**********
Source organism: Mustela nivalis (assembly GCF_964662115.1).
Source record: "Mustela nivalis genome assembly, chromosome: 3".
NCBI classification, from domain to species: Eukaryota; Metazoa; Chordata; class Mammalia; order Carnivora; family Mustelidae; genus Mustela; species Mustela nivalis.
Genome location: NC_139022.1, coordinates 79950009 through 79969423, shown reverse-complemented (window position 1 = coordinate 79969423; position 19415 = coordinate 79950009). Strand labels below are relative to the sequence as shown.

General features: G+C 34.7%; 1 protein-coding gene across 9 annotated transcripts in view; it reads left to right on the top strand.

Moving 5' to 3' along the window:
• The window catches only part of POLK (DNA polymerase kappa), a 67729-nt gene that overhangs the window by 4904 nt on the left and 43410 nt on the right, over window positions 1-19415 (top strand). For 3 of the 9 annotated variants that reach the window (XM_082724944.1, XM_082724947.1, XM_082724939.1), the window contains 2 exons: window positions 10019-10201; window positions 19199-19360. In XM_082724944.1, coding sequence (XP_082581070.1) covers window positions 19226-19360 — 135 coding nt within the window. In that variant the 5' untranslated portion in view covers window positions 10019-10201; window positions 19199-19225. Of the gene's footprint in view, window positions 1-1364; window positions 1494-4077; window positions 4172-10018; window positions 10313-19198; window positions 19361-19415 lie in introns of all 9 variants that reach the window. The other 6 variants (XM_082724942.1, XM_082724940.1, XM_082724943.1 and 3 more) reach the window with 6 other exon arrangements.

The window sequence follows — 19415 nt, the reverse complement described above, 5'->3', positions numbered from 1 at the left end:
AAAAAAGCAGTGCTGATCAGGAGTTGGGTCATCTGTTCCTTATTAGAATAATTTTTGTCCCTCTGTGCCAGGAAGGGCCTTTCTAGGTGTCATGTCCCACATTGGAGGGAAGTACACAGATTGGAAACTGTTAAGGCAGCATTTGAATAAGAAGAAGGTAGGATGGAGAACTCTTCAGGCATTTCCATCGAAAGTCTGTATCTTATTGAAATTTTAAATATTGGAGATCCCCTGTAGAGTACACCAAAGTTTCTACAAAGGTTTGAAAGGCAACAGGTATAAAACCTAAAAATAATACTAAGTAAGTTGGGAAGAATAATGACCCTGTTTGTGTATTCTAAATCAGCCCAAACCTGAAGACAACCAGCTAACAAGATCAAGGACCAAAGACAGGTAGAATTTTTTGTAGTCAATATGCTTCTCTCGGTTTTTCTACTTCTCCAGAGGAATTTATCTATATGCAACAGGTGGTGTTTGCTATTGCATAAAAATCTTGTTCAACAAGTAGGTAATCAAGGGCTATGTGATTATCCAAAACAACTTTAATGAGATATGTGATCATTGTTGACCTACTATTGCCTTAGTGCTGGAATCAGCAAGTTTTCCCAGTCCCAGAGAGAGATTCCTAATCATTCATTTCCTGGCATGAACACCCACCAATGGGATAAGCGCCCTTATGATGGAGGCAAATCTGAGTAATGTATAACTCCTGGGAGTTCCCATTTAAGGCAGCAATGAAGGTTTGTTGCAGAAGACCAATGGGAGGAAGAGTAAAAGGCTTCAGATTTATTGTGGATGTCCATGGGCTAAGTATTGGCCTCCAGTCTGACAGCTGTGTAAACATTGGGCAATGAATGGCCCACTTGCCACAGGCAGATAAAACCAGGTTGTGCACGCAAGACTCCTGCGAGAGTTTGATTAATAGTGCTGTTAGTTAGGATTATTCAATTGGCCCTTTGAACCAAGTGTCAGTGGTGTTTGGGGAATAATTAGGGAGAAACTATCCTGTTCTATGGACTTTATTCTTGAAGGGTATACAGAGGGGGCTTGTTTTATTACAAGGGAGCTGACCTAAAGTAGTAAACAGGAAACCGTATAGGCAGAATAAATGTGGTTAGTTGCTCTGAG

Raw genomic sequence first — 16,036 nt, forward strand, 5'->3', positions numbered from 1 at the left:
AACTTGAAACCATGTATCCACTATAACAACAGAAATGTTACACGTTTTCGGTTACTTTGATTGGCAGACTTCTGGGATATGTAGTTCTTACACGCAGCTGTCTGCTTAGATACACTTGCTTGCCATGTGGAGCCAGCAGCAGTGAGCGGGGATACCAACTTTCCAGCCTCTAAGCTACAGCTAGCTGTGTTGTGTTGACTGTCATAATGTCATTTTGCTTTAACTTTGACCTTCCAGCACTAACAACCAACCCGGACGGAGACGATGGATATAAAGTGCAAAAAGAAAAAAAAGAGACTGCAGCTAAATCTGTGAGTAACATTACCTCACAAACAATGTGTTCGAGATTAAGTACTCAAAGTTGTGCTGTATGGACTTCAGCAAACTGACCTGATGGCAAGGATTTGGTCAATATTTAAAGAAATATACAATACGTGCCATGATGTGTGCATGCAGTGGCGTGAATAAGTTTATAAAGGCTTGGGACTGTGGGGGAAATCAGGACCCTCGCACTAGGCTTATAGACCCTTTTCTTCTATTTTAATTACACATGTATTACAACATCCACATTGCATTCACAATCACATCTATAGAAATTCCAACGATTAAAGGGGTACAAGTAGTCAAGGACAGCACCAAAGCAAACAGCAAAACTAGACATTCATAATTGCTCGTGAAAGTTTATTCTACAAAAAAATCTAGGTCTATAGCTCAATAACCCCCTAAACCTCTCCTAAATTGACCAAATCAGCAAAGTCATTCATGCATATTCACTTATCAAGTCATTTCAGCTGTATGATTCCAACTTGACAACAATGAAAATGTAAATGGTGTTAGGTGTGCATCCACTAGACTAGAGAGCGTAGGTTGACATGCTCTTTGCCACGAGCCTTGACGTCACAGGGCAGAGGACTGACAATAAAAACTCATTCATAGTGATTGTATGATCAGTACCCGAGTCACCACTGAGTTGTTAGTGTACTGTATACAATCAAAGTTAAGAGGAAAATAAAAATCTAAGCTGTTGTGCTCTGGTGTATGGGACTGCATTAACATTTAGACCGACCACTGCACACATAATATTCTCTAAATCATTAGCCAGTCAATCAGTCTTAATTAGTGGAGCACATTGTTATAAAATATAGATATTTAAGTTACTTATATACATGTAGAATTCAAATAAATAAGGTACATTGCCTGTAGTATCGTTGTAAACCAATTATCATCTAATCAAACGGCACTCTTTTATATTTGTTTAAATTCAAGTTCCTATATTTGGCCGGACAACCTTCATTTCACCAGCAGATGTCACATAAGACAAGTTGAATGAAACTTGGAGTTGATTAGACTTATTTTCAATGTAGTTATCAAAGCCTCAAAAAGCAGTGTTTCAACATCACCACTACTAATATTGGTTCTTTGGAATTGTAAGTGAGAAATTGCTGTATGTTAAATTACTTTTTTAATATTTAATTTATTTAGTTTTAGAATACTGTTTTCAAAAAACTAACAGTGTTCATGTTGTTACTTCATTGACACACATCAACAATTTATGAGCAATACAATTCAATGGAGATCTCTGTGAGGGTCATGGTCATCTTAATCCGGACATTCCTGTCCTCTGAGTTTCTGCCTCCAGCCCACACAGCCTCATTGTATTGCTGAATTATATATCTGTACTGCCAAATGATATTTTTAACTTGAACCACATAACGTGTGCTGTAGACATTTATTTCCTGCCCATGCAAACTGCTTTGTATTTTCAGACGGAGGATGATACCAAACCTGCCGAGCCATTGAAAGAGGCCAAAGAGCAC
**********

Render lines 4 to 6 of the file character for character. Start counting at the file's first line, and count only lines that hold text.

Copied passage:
Genome location: NC_139022.1, coordinates 79950009 through 79969423, shown reverse-complemented (window position 1 = coordinate 79969423; position 19415 = coordinate 79950009). Strand labels below are relative to the sequence as shown.

General features: G+C 34.7%; 1 protein-coding gene across 9 annotated transcripts in view; it reads left to right on the top strand.

Moving 5' to 3' along the window: